Apparently Seuss’ favorite review was from an old classmate, Alexander Laing who wrote for the Dartmouth Alumni Magazine. He said, “his several other occupations, madly fascinating as they are, may have been only preludes to a discovery of his proper vocation. That he is a rare and loopy genius has been common knowledge from an early epoch of his undergrad troubles. It now becomes plain that his is the self-consistent, happy madness beloved by children. I do not see what is to prevent him from becoming the Grimm of our times.”

This story does have a very classic Grimm fairytale touch to it. Kingdom, Castle, Poor-farmer-boy-with-his-simple- thrown-into-something-fantastical. Of course, it has a Seussian lens over it, a bit of “happy madness” especially seen in his court characters. It’s almost like a cartoonish Game of Thrones…The bloodthirst Grand Duke Wilfred has a touch of Joffrey in him. He is the real villain of the book. At first it seems like the angry King Derwin is the protagonist. He shouts at Bartholomew, pulls him into court, in most of his pictures he is scowling, and he sentences Bartholomew to death twice! But only at The Grand Duke Wilfred’s suggestion. Interestingly enough, the first time we see the king smile is when we are introduced to The Grand Duke Wilfred. The second time we see the king smile is at the beautiful 500th hat, then we see him scowling angrily at Wilfred showing that the tides have turned and The King now likes Bartholomew more than Wilfred.

I think it’s important that the villain is a boy of Bartholomew’s own age. While the adult is the one getting mad and punishing Bartholomew for no fault of is own, it is the other boy that is being petty and attacking Bartholomew. In the end the bad little boy gets a spanking and the good little boy gets a bag of gold. From the start Bartholomew is described as a happy boy that speaks with the utmost politeness, while Wilfred is described as a proud boy who laughs meanly at Bartholomew. So really the story is a classic tale of right vs. wrong and good vs. evil. Throughout it gives the message that if you know you are right then stay true to yourself and nothing can hurt you.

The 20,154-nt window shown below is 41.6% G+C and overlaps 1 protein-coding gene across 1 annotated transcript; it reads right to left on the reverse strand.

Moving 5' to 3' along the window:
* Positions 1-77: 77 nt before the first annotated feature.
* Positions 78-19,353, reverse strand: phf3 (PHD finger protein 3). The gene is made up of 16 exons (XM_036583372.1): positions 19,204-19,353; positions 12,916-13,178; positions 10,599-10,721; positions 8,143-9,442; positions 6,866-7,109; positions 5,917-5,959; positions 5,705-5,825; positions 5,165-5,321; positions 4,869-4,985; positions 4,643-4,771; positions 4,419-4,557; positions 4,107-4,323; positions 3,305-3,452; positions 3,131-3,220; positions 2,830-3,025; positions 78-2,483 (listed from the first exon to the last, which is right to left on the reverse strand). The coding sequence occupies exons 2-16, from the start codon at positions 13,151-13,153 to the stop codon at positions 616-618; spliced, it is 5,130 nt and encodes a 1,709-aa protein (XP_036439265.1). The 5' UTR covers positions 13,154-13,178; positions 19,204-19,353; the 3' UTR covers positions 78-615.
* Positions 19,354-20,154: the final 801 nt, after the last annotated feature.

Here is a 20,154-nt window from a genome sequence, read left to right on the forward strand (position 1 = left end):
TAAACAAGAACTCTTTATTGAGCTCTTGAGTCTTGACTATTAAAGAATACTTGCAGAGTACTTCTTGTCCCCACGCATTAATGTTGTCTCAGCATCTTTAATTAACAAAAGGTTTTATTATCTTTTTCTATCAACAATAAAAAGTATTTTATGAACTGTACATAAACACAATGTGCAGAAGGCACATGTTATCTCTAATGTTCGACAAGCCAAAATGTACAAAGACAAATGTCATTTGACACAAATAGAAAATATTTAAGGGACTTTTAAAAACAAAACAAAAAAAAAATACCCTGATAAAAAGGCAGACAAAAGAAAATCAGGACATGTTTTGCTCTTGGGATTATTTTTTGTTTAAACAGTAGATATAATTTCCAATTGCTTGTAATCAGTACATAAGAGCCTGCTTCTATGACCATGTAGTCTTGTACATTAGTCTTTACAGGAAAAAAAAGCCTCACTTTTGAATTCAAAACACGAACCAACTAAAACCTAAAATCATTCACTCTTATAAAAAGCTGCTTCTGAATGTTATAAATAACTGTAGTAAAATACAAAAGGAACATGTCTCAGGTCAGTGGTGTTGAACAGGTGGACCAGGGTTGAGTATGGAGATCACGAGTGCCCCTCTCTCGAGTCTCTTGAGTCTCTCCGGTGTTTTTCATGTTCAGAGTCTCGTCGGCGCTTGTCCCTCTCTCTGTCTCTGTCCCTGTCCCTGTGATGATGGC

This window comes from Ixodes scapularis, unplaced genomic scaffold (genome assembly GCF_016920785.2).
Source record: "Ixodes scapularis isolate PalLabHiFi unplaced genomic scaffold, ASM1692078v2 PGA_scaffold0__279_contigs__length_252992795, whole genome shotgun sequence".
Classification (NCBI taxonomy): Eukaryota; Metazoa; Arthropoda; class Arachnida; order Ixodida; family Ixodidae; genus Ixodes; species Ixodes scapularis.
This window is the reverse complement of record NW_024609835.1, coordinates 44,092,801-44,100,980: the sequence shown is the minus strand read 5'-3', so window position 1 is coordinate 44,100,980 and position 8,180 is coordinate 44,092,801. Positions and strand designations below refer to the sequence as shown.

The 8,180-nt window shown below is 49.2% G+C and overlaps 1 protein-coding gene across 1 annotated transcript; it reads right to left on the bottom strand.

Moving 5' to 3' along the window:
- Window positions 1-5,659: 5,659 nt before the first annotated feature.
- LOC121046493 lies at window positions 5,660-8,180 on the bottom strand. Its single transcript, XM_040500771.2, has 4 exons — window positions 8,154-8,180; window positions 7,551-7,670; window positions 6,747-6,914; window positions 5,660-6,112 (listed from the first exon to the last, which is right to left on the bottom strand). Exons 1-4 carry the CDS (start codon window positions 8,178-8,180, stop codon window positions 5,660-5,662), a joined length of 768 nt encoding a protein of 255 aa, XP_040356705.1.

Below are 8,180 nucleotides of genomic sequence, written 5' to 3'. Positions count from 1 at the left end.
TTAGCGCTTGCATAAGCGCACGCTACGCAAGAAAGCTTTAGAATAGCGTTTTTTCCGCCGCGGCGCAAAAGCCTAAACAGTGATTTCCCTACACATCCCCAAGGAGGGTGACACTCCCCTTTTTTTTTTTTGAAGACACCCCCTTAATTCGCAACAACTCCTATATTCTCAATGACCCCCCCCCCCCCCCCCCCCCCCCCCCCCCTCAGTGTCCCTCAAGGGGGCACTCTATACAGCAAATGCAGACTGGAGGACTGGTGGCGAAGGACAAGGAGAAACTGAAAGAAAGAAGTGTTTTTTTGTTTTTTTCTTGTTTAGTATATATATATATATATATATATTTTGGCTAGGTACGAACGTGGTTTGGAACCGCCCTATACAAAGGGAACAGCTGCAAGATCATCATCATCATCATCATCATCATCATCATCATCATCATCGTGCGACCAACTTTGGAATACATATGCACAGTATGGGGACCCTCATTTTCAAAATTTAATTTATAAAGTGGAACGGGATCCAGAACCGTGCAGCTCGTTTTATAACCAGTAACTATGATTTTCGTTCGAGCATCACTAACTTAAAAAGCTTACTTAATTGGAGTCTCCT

“For a moment Bartholomew was terribly frightened. ‘Still,’ he

thought to himself, ‘the King can do nothing dreadful to punish me,

because I really haven’t done anything wrong. It would be cowardly

to feel afraid.

Bartholomew threw back his shoulders and marched straight

ahead into the palace.”

I also think the end is subtly powerful. I quoted the final line at the end of the summary section. It simply states that “it just ‘happened to happen’ and was not very likely to happen again.” Sometimes things just happen. I am at an age where I over think and over analyze everything. I don’t know if this is something that continues for the rest of adulthood, but  I am constantly trying to figure out what I’m doing with my life, or why this or that happened or didn’t happen and that simple sentence is such a lovely reminder that sometimes things just happen to happen. Life is a constant, it’s not a goal to be achieved, it is here and now and bad things happen, and good things happen and it is a waste of energy to over analyze and go crazy of the why and how of things.


As you can probably tell from the length of the summary this book was significantly longer than And To Think I Saw It On Mulberry Street. It was originally published by Vanguard with 48 pages (24 pages front and back) of prose. Most people think of verse, rhyme and rhythm when they think of Dr. Seuss, but he actually has several books written in prose. All of his books still have a touch of those elements in names like Yoeman the Bowman, or the Wise Men’s chant:

Be calm, oh, Sire, and have no fear,

Our charm will work in ten short years.”

Seuss stated that when he was staring at a stranger on a train from Springfield to New York he wondering what would happened if he flicked off the stranger’s hat. “I decided he was so stuffy that he’d probably grow another one.” Friends have also said that Seuss collected hats. He apparently had hundreds of them and would use them to entertain his guests during dinner parties. So when he was trying to think of a topic for his next children’s book he went with hats.